Stola Interviews - Liv Sharron

I met #stolagirl Liv Sharron on a nippy May morning. Over a brisk swim in The Serpentine we discussed her charity, Chilly Dippers, self-care and, of course, pyjamas.

girl in hemp pyjamas

At 7:45am Liv and I stepped into the enclosed swimming area in Hyde Park. Swimmers, giddy with excitement, flock to and from the Serpentine embracing the cold 10 degree air temperature and a mere 12 degrees in the water. 

I arrived cladded out in my full cold water swimming uniform; wetsuit, waterproof socks, gloves and hat. I wear all this under a thick winter coat. Liv could not look more different; coatless, she has slipped on our Albanda White PJ top over her swimsuit and paired it with jeans. She looks every bit the chic, calm and collected pro swimmer. 

As we immerse ourselves into the lake and get past the initial cold shock Liv starts chatting about her love of chilly dips. From a young age she enjoyed swimming in the sea but it wasn't until she started Edinburgh University that Liv noticed a major difference in how the water made her feel. Whenever she was stressed or having a bad day she’d sense an impulse to take a dip and would immediately be calmer and happier afterwards. On researching this correlation, articles started coming up about how the cold water boosts endorphins and adrenaline. 

To spread her findings Liv launched the Chilly Dippers Challenge. This was in response to the ‘#itsokaynottobeokay’ movement that involved men taking selfies and tagging three friends to raise awareness for suicide prevention. ‘I thought, great principle to use social media for what it’s good for, spreading a message, but actually really bad in practise because these boys are just trying to look fit. It perpetuated this negative competitive system’. Liv utilized their means of spreading a message, tagging people, but with a twist. Rather than posting a selfie, she urged her peers to take a chilly dip, film it, then tag others to do the same.

hemp pjs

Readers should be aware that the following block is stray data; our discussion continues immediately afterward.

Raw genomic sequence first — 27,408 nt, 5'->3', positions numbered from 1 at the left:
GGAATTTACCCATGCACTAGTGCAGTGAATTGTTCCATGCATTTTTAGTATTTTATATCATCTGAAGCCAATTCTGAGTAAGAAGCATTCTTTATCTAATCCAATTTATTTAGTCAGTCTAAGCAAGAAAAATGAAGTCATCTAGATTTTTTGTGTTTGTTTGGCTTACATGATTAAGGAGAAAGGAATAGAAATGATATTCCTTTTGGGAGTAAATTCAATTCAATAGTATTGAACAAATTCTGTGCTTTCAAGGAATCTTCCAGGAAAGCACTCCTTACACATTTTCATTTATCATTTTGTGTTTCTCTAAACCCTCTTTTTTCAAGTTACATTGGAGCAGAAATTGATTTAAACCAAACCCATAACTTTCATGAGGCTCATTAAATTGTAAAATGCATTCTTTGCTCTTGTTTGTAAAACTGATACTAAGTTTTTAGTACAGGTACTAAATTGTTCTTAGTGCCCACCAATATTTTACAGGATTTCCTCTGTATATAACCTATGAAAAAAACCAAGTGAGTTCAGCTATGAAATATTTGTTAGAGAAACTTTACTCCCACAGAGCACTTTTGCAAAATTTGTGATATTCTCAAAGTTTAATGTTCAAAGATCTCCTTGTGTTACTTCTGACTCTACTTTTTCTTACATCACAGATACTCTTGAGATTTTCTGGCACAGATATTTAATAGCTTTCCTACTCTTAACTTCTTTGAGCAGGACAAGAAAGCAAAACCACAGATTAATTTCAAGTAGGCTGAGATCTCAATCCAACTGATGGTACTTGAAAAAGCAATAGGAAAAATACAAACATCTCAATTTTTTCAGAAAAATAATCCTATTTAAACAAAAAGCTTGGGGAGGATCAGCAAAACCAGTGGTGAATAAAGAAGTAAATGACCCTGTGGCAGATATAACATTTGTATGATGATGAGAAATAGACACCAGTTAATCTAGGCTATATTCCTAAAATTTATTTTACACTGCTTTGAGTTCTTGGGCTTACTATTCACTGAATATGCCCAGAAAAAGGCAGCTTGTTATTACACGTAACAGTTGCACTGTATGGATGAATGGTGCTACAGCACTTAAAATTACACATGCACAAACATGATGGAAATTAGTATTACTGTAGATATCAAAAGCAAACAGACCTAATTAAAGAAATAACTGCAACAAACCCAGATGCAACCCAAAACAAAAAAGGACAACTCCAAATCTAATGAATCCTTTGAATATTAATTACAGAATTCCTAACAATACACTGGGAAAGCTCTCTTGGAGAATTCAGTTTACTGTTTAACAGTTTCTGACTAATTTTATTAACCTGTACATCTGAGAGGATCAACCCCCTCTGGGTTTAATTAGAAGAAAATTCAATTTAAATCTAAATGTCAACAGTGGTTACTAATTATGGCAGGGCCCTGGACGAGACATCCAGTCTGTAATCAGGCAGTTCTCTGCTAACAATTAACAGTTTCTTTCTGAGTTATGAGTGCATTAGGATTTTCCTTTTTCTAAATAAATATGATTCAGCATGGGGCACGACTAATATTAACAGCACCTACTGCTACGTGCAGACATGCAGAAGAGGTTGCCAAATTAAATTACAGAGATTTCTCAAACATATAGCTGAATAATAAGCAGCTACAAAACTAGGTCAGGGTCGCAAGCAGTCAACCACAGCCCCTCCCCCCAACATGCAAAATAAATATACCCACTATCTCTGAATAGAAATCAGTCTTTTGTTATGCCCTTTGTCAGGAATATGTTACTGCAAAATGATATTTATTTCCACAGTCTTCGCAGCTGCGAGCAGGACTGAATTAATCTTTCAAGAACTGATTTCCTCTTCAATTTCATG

This was back in 2018, just before the winter swimming trend really kicked off. More research has been done particularly looking into how cold water can boost your mental health. A fascinating report by the British Medical Journal tracked a 24 year old woman on antidepressants who had been struggling from “symptoms of major depressive disorder”. However, after becoming a mother she no longer wanted to rely on this medication and began – in consultation with doctors – a programme of outdoor swimming in 15C water. Miraculously, after just a year of swims, she was able to come off her medication completely.

With indoor pools closed over much of the pandemic another spike in outdoor swimming numbers has taken place. Recent figures from Sport England suggest more than 4.1million people are regularly donning their bathing suits to go open-water swimming. Other research from Daffodil Hotel reveals wild swimming has seen a huge 287% increase in popularity since March 2020.

I had also fallen into the cold water trend after suffering from a spinal injury. Eight months into chronic back pain I tried swimming off the Scottish coast on a holiday. I noticed the pain seemed to miraculously vanish whilst I was in the sea and even after the numbing sensation had passed I still experienced much less pain.


liv in white hemp pyjama

Liv attributed this to a ‘reduction in stress; not thinking about pain and just focusing on one thing; getting through the moment. If a lot of pain is stressed induced immersing yourself can take your mind off it which can relieve the pain. I always think of the mental side, for you it's the physical, but then from that the mental’. 

After a couple of laps of breaststroke, and avoiding some close encounters with swans, we decided it was time for our morning coffee. Liv slipped back into her Stola shirt and we warmed up with cappuccinos. Both buzzing from our swim we discussed how important it is to make time in our days to swim regularly. As we spend more and more time glued to our desks working from home there is no greater feeling than ‘being engaged in a sport in a natural and green environment’. Liv described it as ‘an act of self-care; when you swim you're not on your phone and completely absorbed in a moment’. 

After the past year we have all endured, making time for ourselves has never been valued more. Stola was born out of this concept and the idea that wearing comfy and sustainable nightwear is an act of self-care. Liv kindly adds that ‘it has come around at the right time. I want a clean ironed pair of pjs and to snuggle up with my dog and a cuppa tea. That whole feeling is what I get from swimming and what I want in my life every day. People now want to cosy up and feel comfy but not in tracksuits’.

Liv has always been a pyjama wearer and likes dressing them up in the day, as she’s demonstrated this morning. This is something key to our aesthetic at Stola and I feel our hemp pyjamas have a smartness to them that makes you feel sophisticated in a way tracksuit never does. Liv highlights that putting on pyjamas ‘is an act of mindfulness and self love because when you wear trackies you're about to sweat it out in a gym or be feeling hungover!’ We agree hemp pyjamas can make you feel good about yourself in a way tracksuit never does.

Liv adds ‘and I also look so stylish in my stolas!’ 

She looks up from her coffee and has that post swim glow, her hemp shirt shimmering against her long dark locks - she really does look gorgeous.

woman in sustainable hemp pyjamas

To find out more about Chilly Dippers take a look at Liv’s website


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